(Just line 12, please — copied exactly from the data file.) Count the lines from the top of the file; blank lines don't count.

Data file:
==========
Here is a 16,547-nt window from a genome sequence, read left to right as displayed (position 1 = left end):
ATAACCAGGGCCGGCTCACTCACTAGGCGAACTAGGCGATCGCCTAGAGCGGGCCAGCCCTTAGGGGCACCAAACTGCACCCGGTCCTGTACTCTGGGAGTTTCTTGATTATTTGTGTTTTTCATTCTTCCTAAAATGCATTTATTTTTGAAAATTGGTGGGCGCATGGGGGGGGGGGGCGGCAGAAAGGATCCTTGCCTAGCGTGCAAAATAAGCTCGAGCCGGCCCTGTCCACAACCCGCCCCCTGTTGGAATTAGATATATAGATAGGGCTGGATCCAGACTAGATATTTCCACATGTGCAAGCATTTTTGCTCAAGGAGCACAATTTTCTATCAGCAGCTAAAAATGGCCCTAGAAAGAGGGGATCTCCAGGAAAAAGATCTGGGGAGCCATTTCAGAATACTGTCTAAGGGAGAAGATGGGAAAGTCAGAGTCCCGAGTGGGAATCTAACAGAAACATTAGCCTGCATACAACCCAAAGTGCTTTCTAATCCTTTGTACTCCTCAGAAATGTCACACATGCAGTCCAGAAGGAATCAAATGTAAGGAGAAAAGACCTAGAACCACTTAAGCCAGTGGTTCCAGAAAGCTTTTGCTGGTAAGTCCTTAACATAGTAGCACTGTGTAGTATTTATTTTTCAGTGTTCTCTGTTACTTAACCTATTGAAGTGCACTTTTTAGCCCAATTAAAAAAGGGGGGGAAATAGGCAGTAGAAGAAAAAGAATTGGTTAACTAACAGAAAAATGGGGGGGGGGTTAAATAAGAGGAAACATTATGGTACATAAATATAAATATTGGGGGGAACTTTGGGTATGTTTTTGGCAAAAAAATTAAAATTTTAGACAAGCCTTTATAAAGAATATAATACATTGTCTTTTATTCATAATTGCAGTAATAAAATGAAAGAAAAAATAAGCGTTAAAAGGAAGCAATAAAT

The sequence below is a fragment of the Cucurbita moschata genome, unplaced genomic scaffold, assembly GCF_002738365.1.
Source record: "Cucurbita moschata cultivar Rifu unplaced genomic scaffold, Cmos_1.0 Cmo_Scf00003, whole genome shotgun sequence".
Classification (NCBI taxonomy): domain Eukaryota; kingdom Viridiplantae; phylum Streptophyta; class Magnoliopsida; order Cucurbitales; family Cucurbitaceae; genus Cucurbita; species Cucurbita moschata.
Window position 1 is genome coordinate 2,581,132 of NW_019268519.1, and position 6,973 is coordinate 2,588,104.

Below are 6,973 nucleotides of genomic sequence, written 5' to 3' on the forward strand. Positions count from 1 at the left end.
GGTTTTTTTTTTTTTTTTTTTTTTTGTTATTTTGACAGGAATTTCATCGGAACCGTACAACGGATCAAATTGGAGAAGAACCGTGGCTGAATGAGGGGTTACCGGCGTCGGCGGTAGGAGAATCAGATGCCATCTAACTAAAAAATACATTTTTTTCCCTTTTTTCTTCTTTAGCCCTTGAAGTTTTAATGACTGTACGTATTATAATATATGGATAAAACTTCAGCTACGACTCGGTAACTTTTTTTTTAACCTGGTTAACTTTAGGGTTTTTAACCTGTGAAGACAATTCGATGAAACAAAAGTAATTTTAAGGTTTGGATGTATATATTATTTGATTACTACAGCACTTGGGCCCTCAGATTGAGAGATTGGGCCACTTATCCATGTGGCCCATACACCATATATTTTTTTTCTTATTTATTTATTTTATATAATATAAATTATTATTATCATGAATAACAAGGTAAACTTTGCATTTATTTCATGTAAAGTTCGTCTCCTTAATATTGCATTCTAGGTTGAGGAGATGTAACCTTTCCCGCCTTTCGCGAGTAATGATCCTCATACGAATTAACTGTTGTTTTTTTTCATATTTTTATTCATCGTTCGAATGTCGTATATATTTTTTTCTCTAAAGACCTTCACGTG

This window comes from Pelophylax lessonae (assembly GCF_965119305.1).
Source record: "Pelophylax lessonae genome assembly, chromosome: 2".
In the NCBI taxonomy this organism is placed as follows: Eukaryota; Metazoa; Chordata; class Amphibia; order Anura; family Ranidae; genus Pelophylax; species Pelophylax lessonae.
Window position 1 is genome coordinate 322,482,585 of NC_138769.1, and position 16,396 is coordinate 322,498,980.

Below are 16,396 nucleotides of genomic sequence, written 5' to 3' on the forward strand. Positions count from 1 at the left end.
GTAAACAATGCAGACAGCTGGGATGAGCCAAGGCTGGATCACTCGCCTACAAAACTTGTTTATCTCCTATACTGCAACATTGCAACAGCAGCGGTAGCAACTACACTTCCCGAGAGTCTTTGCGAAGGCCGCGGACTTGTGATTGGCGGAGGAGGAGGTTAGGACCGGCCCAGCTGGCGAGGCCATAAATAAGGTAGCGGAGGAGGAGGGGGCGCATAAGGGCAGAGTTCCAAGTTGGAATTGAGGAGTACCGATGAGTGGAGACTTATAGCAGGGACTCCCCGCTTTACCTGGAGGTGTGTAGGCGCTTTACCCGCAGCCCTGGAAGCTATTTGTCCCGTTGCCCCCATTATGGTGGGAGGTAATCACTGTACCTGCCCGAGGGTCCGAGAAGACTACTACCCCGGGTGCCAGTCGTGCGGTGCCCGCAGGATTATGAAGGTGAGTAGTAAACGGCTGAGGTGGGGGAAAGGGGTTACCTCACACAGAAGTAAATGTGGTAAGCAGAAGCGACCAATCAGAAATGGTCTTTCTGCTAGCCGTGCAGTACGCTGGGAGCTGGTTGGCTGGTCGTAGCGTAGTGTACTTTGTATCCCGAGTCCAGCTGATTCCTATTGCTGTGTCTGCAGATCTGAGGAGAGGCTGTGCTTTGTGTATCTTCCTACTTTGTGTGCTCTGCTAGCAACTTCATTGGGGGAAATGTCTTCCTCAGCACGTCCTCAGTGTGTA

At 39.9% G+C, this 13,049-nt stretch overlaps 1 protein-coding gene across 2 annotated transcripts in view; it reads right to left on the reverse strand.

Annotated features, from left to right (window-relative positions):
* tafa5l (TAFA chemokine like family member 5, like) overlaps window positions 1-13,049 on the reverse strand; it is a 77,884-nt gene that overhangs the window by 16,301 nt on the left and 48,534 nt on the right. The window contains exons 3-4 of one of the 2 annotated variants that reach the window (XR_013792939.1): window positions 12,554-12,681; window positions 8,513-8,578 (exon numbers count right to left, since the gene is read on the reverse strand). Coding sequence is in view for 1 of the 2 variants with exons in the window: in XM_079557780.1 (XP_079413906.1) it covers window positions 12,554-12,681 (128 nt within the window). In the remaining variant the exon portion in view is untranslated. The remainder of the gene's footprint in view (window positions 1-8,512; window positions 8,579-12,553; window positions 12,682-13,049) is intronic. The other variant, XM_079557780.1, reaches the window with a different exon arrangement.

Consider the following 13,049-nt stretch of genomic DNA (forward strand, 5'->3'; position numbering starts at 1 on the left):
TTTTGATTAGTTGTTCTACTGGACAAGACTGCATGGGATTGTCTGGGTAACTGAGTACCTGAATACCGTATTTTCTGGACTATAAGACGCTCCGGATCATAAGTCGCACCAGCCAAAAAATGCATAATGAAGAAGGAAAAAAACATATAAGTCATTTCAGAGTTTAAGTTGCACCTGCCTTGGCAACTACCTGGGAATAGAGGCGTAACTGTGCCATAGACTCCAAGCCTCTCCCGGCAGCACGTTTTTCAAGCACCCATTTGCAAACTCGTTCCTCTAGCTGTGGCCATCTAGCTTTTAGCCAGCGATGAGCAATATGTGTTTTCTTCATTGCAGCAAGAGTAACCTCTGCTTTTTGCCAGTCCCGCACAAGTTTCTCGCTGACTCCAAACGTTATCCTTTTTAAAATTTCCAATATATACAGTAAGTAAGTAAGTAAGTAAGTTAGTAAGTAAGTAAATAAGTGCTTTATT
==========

Window position 1 is genome coordinate 322,482,585 of NC_138769.1, and position 16,396 is coordinate 322,498,980.